Exploitation and Predation

Salmon caught by lave net in the Severn Estuary in the early 1900'sPutchersA good day's haul on rod and line from the Wye in 1923Salmon poachers on the river Edw (upper Wye tributary), circa 1920GoosanderAn otter kill on an upper Wye stream (2006)

Consider the plight of a returning Wye or Usk salmon before 2000: those that were fortunate enough to escape capture on their feeding grounds had to run a gauntlet of drift nets off the Irish coast before facing our own barrage of putchers and nets in the Severn estuary. Once in the river, heavily manned rod fisheries using every known type of bait, fly and spinner awaited them. That's just the legal fishing. The river, at various times, was a haven to poachers of two types: the fast, efficient nocturnal netter operating on the lower rivers and the more 'traditional' lamp and gaff man taking fish from the spawning tributaries. It hardly needs saying that leaving more fish to spawn would increase the number fish for future generations. However, this only holds true when fish numbers fall below a certain level. This threshold is termed the 'Conservation Target'. However, if adult fish numbers exceed this target that number may, by and large, be safely taken without fear of reducing fish returning in future generations since only a core of spawning adults is required.

Losses take place at all stages of the salmon's life. Starting with the eggs laid in gravel: these can be lost through wash outs - high water events shifting gravels or drying out in extreme cold and frosty weather, poisoned by acid flushes or sheep dips, or even lost though gravel excavation. When the eggs hatch into alevins, it is crucial that food is available when their yoke sac runs out and that suitable refuge from predators - mainly other fish - is available under suitable sized stones with ideal flows and depths of clean water. There are losses at this stage (see habitat degradation) but this need not necessarily reduce final smolt numbers.

After a year, fry usually become parr when they ferociously compete with one another for the best and safest sites. Their final number will depend on the quality of habitat and food availability and in any one year the capacity of a river system is finite in respect of these factors. One effect of warmer river conditions is that the growing season has extended to such an extent that many fry are large enough to turn into smolts and migrate to sea after only one year in the river.

Our aim is to improve juvenile habitat and hence increase the number of fish a stream can support. Losses at the fry and parr stages are replaced in a healthy population of salmon, but not when numbers are below maximum capacity. Losses at the smolt stage are not replaced. Man and other predators at sea will reduce the numbers that finally return to the river either one, two or three years later (even four years for the monster Wye fish).

The upshot of this complex cycle is that there are stages of a salmon's lifecycle where we can make a difference and others where we can't. Please see salmon conservation for details of the actions we have taken.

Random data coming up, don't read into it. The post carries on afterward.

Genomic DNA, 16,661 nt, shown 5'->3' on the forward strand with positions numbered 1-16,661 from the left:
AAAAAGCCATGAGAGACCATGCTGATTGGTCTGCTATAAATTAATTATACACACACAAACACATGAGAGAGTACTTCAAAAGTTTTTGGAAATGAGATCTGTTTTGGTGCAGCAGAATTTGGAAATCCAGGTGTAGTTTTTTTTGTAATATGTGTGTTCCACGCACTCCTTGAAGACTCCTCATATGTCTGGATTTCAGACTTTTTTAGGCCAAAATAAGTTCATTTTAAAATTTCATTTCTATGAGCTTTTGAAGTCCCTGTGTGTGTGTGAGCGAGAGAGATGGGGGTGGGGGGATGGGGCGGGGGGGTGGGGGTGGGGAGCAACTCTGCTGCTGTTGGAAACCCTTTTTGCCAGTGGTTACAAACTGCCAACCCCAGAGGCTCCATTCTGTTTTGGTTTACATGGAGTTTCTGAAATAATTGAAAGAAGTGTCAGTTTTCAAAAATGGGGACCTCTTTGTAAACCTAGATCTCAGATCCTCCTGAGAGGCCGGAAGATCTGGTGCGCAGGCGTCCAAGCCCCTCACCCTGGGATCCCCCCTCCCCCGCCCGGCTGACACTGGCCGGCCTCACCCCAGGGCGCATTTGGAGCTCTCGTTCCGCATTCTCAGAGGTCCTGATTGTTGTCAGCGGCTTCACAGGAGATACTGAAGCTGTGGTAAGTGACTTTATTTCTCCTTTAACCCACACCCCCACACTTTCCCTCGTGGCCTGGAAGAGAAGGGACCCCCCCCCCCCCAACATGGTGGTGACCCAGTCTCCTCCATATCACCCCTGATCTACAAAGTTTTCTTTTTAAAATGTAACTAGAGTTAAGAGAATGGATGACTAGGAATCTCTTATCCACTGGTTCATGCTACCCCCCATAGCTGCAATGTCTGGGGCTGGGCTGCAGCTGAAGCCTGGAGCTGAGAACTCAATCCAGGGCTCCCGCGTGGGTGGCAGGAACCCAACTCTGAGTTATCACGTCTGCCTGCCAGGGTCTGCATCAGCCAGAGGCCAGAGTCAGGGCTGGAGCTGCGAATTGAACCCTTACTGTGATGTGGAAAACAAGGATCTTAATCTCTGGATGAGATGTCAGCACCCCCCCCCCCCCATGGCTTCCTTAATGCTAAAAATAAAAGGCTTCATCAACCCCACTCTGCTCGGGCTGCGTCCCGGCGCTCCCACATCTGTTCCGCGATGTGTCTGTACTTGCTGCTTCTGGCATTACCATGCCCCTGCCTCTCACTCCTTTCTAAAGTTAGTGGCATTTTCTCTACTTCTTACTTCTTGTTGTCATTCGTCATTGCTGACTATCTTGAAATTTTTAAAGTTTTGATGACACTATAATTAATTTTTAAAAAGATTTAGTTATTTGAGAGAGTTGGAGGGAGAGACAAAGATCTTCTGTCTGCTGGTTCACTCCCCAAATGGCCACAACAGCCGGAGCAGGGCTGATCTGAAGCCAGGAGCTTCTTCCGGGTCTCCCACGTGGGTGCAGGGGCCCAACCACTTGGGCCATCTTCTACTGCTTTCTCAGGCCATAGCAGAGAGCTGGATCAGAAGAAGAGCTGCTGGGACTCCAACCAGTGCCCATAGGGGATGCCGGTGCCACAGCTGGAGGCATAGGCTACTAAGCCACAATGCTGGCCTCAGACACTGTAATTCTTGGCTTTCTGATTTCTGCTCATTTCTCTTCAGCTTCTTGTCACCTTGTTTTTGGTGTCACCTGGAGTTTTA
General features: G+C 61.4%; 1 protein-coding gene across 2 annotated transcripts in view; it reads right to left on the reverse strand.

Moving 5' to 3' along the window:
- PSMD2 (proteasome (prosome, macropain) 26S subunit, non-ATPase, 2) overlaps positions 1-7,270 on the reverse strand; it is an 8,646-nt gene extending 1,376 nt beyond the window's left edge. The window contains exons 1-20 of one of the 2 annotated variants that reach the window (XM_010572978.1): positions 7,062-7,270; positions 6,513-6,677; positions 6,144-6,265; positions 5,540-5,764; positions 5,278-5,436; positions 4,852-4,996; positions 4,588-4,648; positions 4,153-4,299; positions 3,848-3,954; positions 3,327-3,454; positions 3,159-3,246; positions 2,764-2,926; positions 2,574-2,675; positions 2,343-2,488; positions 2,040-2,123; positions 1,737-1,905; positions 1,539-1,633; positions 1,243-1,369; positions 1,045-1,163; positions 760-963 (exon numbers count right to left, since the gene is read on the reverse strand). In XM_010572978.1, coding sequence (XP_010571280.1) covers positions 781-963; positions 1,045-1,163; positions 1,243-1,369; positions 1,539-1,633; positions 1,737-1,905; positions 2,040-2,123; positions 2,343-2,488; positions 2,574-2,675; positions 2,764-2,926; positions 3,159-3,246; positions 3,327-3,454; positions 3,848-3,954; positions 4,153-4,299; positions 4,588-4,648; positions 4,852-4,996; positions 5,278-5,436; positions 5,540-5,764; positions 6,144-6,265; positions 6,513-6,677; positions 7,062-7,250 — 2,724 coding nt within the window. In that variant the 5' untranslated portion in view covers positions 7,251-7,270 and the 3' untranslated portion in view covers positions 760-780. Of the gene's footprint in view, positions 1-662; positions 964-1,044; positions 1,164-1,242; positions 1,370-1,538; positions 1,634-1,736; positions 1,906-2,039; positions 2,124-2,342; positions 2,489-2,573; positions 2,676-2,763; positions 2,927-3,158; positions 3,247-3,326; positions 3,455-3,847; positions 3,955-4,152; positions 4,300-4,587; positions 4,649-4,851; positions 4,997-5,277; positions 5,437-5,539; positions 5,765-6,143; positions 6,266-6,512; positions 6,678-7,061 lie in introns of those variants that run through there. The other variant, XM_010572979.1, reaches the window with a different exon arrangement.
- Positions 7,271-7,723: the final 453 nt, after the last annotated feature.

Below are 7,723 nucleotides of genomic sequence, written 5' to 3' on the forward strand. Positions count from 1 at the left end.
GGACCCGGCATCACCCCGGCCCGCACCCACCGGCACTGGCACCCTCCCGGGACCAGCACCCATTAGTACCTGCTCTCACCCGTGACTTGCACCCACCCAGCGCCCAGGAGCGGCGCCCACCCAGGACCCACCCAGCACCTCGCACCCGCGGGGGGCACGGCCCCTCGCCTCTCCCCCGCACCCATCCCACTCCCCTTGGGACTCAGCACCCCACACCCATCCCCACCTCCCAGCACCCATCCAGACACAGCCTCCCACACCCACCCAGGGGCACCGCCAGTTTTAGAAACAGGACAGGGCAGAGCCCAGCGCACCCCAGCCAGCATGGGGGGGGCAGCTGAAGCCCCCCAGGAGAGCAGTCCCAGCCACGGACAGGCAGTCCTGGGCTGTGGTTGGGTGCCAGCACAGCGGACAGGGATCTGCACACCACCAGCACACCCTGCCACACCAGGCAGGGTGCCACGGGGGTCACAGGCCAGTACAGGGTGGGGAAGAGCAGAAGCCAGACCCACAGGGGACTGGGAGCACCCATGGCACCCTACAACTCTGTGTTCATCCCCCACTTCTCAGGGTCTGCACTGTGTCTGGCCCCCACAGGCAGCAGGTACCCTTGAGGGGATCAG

Spawning and Management Targets

A Conservation Target is the amount (expressed as a number of salmon eggs) needed to sustainably populate a river. The number of adult salmon required to achieve this is calculated based on a known average fish size for the river, along with estimated survival rates. This is then compared to an estimate of the annual salmon run, based on the rod catch returns. At 100% there is no surplus for exploitation but the run could be said to be the minimum needed to keep the population sustainable.

A Management Target anticipates that more fish are needed to run an economic fishery. The situation on the Wye is that the salmon spawning target has hovered between 19% and 60% (CEFAS: Annual assessment of salmon stocks and fisheries in England and Wales). The Usk, after failing '95 - '97, has reached its target in subsequent years, but has fallen back in 2009 to just below target.

A significant criticism of the whole management process is that in England and Wales, fishery laws are too rigid to be altered for short term needs and as a consequence often don't get changed until stocks are far too low. Net Limitation Orders occur only once a decade and any reduction in exploitation is as a result of a licensee giving up his licence voluntarily. Rod fishing byelaws are similarly too slow to take into account prevailing stock levels.


Exploitation of fish is only part of the equation. Predation by birds and mammals also contributes greatly to the problem of depleted salmon stock.

Thirty years ago, there were no goosanders on the Wye. According to the 1999 MAFF survey up to 98% of the salmon parr produced on the Upper Wye are eaten by goosanders. Additionally, cormorants are seen in groups of up to 55, eating 2 - 3kg of fish each per day. More recently, the increase in otter numbers has resulted in quite significant mortalities of unspawned fish especially where they are held up at falls. The effects of these natural predators would not be so marked on a salmon stock at former high levels but are likely to impact significantly when stocks are low and trying to recover, as on the Wye today. Predation has a more significant effect on low density populations.